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“A nation or civilization that continues to produce soft-minded men purchases its own spiritual death on an installment plan.” — Martin Luther King, Jr. (Strength to Love

“Today you own the pieces of land but tomorrow a land will own you.” Muslim proverb

“You have no motivation to deal with the Muslims except with the language of force…Now you return to bomb the Muslims once again, this time resorting to Aerial attacks and proxy armies, all the while cowardly shying away from a face-to-face confrontation! Today our swords are unsheathed towards you, government, and citizens alike! And we will not stop until we quench our thirst for your blood.” Aafia Saddiqui

On Saturday, January 15, 2022, a 44-year-old British Citizen, Malik Faisal Akram, held members of Congregation Beth Israel synagogue in Colleyville, Texas hostage. Akram demanded the release of a Pakistani woman named Aafia Siddiqui. After a nearly 12-hour standoff, the hostages escaped, and the FBI’s elite hostage rescue team breached the building and killed Akram. Akram arrived in the U.S. approximately five weeks ago on a tourist visa from Great Britain. Malik’s brother revealed he had a criminal record and questioned how he was eligible to enter the U.S. in the first place. British authorities arrested two teenagers the next day in connection with the attack.

What I find interesting about this event is not simply Akram’s actions, but the fact that at least 57 others have died in one way or another in a jihadist campaign to free this woman, Aafia Siddiqui, or avenge her arrest. What thus far has seemed like a simple hostage-taking terrorist event has turned into an international scenario of intrigue and deception.

Who is Aafia Saddiqui, and why were Akram and so many others willing to give their lives for the release of this Pakistani woman? One thing is for certain, there is more than meets the eye in just about every way surrounding this woman and her life. In the end, it all comes down to this, her word against two intelligence officers, and two federal agents. She said, They said.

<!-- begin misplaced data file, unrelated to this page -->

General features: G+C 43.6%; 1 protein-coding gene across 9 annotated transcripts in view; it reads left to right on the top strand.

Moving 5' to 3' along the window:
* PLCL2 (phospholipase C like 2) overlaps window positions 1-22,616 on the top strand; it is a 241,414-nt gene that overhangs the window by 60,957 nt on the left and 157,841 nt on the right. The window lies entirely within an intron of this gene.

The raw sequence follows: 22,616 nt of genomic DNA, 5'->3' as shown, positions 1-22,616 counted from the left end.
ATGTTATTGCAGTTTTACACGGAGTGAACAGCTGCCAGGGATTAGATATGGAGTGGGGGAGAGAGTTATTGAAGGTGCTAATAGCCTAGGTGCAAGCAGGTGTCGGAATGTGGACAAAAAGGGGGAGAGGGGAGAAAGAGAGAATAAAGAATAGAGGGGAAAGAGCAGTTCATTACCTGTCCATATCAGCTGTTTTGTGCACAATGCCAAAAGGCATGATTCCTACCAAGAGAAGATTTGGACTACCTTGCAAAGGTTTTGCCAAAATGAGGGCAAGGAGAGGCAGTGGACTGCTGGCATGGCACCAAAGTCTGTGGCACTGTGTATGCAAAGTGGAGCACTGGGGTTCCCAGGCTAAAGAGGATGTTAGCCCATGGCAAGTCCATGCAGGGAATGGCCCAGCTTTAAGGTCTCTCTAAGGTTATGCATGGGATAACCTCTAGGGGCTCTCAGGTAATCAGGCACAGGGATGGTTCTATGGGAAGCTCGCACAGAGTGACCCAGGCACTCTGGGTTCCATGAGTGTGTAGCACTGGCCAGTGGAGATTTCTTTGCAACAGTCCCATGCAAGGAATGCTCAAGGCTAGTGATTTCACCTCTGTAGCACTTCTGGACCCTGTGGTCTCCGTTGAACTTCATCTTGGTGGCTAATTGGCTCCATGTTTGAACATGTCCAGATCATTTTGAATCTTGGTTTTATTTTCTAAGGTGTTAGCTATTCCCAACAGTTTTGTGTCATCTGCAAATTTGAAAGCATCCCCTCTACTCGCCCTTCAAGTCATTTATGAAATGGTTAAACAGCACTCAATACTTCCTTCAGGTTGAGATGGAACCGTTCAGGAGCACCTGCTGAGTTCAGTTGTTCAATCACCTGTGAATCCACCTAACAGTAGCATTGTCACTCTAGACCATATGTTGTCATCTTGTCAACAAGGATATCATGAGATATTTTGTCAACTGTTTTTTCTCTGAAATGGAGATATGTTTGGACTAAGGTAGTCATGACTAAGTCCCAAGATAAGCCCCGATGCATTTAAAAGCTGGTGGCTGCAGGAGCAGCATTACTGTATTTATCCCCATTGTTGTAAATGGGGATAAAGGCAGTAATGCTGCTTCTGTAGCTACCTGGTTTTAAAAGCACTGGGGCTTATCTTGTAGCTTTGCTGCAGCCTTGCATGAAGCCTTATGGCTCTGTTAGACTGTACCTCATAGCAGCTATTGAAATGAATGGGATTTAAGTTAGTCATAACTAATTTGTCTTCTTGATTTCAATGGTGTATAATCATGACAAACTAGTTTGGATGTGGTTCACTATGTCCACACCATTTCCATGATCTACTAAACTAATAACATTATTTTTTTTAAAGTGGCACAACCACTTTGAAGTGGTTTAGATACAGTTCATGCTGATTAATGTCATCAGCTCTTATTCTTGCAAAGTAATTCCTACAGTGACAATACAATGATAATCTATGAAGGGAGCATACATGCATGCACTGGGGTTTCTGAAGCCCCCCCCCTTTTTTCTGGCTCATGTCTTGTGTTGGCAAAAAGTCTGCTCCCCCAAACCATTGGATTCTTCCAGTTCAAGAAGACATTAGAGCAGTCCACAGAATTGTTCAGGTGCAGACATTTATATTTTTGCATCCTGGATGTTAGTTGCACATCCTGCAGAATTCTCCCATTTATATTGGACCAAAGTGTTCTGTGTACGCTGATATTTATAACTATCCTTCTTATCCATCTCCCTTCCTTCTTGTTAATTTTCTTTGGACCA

Aafia is a name rich in meaning. When a well-respected scholar of The Qur’an, Imam Mohamad al-Asi, was asked to share his understanding of the meaning of Aafia, he stated the following: 

Simply put, the pedestrian meaning of ‘Aafia is (physical) health. The more comprehensive meaning of it is not only physical health but the health that is inclusive of a person’s physical, mental, and spiritual being. Some linguists would extend that to mean that “‘Aafia(h)” is the physical health that extends from spiritual health. 

Aafia Siddiqui, also known as the “Gray Lady,” is a Pakistani citizen and U.S.-educated neuroscientist who allegedly belonged to an al-Qaeda cell in Pakistan. She is currently serving an 86-year sentence in U.S. federal prison for assaulting U.S. federal agents, employees, and nationals during a 2008 interrogation in Afghanistan. The Pakistani government has lobbied for her release while al-Qaeda and other extremist groups have repeatedly demanded Siddiqui’s release in exchange for hostages. Born in Pakistan in 1972, Siddiqui moved to the United States in 1990 on a student visa. She attended the Massachusetts Institute of Technology and then Brandeis University, earning a Ph.D. in neuroscience. 

What did Aafia Saddiqui do? 

The below text was taken from the US Attorney’s office; a legal brief at the conclusion of the 14-day trial. 

“PREET BHARARA, the United States Attorney for the Southern District of New York, announced today that AAFIA SIDDIQUI was sentenced in Manhattan federal court to 86 years in prison for the attempted murder and assault of U.S. nationals and U.S. officers and employees in Afghanistan. SIDDIQUI was found guilty of all charges against her following a 14-day jury trial before U.S. District Judge RICHARD M. BERMAN in Manhattan federal court.